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Blog Post · January 8, 2018

Majority Opposition to Drilling Includes Coastal Republicans

Off Shore Oil Rig Drilling Off Coast Of Southern California

In yet another sign that the shifting federal policy landscape is at odds with California public opinion, the Trump administration is proposing new offshore oil and gas drilling across all of the nation’s coastal waters. The five-year leasing plan includes areas previously off limits to oil and gas exploration since the 1980s. It proposes to open up 90% of the nation’s offshore reserves through new federal leases. California’s governor, lieutenant governor, attorney general, and US senators—quick to voice their opposition to this proposal—are aligned with most Californians’ views on offshore oil drilling.

The PPIC Statewide Survey has asked the question, “Do you favor or oppose allowing more oil drilling off the California coast?” every July since 2003. In the 2017 PPIC survey, a record low 25% of California adults favored more oil drilling off the California coast while a record high 69% opposed it. What’s most remarkable is the agreement over time on the topic of offshore oil drilling. Since the early 2000s, a slim majority has been in favor of drilling only twice (51% in 2008 and 2009); in most years a majority has opposed it. Moreover, public consensus on this topic has grown. Since July 2012, support for more oil drilling has dropped by 23 points (48% to 25%) while opposition has grown by 21 points (48% to 69%).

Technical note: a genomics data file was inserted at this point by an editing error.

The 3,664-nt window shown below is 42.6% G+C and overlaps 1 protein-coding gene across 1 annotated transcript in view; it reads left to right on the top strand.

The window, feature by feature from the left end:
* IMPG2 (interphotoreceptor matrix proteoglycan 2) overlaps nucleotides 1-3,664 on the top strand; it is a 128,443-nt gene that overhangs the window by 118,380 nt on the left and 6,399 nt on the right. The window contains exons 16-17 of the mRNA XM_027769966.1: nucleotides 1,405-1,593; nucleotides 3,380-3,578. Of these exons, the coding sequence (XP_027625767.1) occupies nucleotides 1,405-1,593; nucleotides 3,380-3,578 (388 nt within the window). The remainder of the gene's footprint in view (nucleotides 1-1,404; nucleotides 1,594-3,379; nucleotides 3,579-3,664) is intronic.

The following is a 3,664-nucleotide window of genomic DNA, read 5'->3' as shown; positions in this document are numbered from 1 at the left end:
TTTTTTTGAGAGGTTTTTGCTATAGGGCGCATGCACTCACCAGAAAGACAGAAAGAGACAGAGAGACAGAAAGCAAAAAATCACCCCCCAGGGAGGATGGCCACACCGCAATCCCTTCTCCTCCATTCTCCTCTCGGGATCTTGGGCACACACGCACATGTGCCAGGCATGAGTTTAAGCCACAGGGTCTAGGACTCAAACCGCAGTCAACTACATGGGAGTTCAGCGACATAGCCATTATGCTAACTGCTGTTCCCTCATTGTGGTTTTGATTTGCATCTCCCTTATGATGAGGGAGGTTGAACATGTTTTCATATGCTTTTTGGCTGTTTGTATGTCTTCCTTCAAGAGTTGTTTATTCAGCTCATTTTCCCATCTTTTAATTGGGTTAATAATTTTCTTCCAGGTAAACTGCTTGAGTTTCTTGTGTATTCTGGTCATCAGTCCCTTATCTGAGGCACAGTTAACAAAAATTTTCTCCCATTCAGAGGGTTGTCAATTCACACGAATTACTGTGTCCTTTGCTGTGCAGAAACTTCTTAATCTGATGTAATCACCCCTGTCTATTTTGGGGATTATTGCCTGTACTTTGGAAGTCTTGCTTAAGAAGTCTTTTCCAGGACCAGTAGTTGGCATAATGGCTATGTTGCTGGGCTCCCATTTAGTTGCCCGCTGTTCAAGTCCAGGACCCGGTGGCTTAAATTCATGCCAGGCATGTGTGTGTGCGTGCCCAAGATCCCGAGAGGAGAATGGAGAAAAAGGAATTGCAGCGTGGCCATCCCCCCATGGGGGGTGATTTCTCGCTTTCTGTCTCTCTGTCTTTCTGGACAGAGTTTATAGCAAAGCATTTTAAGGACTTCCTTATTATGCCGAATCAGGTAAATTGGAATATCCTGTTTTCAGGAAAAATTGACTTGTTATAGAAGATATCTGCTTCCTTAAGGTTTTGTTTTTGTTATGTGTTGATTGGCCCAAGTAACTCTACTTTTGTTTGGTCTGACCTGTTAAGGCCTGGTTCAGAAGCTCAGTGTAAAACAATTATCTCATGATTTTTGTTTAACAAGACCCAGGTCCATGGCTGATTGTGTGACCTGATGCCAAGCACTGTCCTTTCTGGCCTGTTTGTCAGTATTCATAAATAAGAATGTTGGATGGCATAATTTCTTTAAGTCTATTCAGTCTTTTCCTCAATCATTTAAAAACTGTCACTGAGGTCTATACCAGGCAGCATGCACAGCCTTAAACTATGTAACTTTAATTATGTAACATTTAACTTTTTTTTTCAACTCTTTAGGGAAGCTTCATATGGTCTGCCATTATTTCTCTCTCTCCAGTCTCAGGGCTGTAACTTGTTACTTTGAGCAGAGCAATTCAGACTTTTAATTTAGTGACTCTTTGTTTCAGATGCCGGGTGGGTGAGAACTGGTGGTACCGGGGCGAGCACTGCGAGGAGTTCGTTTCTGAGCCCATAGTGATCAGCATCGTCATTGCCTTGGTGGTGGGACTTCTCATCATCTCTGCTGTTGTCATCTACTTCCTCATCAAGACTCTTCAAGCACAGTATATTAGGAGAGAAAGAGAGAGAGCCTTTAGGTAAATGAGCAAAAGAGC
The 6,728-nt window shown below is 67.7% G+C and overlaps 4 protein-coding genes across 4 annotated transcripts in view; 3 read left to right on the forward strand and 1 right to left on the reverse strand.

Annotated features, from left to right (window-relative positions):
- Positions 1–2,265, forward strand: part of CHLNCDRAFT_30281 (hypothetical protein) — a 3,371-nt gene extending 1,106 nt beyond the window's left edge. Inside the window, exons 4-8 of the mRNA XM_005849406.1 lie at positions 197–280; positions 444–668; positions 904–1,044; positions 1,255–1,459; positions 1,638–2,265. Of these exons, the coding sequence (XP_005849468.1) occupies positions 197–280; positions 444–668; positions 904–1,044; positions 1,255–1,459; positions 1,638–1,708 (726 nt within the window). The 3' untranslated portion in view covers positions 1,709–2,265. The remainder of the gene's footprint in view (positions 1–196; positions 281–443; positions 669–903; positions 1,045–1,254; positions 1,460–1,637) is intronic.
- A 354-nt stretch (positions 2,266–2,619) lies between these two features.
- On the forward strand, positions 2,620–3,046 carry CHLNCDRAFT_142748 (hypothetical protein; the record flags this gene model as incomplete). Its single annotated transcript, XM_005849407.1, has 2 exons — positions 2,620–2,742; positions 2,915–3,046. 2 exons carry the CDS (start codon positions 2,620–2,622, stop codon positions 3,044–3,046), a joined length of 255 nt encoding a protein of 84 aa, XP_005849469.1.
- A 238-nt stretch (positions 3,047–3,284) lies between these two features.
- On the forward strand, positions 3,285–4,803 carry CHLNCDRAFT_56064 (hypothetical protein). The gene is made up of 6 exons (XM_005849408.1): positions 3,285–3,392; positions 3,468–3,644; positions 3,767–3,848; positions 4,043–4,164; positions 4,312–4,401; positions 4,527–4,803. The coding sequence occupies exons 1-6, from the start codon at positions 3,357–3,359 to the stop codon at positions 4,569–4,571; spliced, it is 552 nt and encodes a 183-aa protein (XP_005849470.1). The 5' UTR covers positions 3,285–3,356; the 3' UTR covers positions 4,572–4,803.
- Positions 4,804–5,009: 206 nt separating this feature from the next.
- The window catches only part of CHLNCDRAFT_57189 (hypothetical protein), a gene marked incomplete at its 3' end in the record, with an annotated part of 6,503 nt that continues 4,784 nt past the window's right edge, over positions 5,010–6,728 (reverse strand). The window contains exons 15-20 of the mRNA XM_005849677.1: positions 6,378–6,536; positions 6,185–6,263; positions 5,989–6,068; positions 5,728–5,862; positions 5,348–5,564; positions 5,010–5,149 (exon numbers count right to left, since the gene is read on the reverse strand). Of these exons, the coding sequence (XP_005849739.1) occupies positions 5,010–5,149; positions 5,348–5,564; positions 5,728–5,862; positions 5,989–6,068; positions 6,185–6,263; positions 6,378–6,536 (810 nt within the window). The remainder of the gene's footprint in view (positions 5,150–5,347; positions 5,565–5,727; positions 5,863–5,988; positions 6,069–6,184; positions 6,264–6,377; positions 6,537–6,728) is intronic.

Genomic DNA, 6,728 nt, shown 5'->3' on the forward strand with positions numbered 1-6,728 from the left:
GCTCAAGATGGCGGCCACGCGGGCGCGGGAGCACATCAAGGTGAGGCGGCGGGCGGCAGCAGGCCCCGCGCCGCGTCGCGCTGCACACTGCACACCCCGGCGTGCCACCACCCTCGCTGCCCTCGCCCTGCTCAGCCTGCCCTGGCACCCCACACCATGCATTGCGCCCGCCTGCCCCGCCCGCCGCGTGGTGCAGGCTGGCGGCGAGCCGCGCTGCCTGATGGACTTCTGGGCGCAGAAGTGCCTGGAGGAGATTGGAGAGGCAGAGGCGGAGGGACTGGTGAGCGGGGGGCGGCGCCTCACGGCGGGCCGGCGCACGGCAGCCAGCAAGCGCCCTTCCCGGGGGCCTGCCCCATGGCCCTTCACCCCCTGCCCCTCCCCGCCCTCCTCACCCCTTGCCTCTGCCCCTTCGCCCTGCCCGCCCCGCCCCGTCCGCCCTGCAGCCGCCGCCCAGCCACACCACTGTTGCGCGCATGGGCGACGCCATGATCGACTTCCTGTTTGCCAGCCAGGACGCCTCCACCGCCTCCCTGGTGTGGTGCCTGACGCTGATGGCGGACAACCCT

In the 2017 PPIC Survey, a surprising level of agreement on the topic occurred across all major demographic categories of California residents. Majorities were opposed across age, education, gender, income, and racial/ethnic groups. Strong majorities across the state’s major regions opposed more drilling. That includes coastal Californians (23% favor, 72% oppose) and inland Californians (29% favor, 64% oppose) alike.

It is often said that the Trump administration is “playing to its base” in a polarized environment by proposing policies that are clearly at odds with Californians’ views. However, we found in the 2017 survey that majorities of conservatives, moderates, and liberals alike (55%, 71%, 83%, respectively) opposed more oil drilling off the coast. Democrats (14% favor, 81% opposed) and independents (30% favor, 68% opposed) were strongly opposed, while Republicans were divided (50% favor, 45% oppose). However, majorities of coastal Republicans joined with other regional and political groups in opposing more offshore oil drilling.

What’s behind the solid public opposition to more offshore oil drilling in California? In the 2017 PPIC Survey, 73% of California adults said that the condition of the ocean and beaches was very important to the economy and quality of life for California’s future. We found that those who held these views—and they were widely held across political, demographic, and regional groups—were overwhelmingly opposed to more offshore oil drilling.

Stay tuned as the PPIC Statewide Survey monitors this topic and other issues—such as the Affordable Care Act, climate change and energy, federal tax reform, marijuana legalization, and immigration—as changing federal policies may have big effects on California. We are planning for an interesting and important year for PPIC polling in 2018!


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